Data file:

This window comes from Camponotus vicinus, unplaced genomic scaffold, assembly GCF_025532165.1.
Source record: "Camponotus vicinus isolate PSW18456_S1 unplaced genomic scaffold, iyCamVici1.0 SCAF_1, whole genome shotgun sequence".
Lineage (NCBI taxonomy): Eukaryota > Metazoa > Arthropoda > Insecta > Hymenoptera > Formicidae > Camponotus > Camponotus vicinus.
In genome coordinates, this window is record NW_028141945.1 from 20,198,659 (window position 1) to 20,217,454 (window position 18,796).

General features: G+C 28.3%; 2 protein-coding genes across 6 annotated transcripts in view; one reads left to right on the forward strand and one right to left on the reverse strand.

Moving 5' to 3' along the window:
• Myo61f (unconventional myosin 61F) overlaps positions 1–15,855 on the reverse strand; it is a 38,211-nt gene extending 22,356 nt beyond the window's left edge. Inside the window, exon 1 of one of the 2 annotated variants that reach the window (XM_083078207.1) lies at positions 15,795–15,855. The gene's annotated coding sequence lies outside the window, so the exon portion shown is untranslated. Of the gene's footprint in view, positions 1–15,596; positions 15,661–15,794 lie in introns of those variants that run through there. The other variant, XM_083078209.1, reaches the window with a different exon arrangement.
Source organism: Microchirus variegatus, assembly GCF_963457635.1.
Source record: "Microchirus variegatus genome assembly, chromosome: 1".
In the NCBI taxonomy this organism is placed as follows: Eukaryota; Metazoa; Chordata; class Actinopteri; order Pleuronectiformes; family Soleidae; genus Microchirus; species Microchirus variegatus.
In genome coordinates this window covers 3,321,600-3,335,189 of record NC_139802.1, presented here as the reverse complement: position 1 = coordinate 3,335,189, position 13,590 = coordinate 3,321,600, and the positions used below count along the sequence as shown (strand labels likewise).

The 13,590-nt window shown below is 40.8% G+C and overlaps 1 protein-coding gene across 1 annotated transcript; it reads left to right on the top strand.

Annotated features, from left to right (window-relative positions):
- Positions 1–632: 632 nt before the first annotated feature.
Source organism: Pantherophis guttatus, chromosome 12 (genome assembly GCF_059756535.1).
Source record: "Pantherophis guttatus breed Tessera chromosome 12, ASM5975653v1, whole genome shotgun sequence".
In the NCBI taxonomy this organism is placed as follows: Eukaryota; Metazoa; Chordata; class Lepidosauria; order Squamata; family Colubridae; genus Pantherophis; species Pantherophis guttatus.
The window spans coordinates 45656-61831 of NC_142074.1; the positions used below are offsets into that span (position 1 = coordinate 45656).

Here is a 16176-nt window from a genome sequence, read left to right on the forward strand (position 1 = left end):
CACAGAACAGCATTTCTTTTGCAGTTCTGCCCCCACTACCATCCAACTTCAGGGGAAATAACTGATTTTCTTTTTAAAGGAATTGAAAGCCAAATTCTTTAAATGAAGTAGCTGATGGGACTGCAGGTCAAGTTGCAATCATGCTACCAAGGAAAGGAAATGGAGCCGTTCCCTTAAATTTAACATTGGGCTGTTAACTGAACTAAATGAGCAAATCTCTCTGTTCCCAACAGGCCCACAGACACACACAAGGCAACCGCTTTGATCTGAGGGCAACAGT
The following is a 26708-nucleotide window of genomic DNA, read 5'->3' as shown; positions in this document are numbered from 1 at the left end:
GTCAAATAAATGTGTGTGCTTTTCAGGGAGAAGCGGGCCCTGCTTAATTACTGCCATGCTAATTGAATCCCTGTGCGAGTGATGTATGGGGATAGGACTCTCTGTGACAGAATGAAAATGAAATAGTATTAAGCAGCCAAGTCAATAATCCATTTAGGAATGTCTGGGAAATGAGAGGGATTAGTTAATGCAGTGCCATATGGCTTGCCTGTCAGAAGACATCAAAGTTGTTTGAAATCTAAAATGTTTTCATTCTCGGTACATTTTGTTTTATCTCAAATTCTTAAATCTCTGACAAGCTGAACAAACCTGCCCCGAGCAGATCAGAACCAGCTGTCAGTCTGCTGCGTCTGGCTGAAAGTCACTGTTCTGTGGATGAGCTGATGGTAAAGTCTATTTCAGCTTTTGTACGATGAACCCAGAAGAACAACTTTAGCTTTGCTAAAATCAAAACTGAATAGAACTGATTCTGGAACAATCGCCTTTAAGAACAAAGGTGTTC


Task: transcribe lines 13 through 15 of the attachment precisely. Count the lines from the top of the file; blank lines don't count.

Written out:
Annotated features, from left to right (window-relative positions):
- Positions 1–632: 632 nt before the first annotated feature.
Source organism: Pantherophis guttatus, chromosome 12 (genome assembly GCF_059756535.1).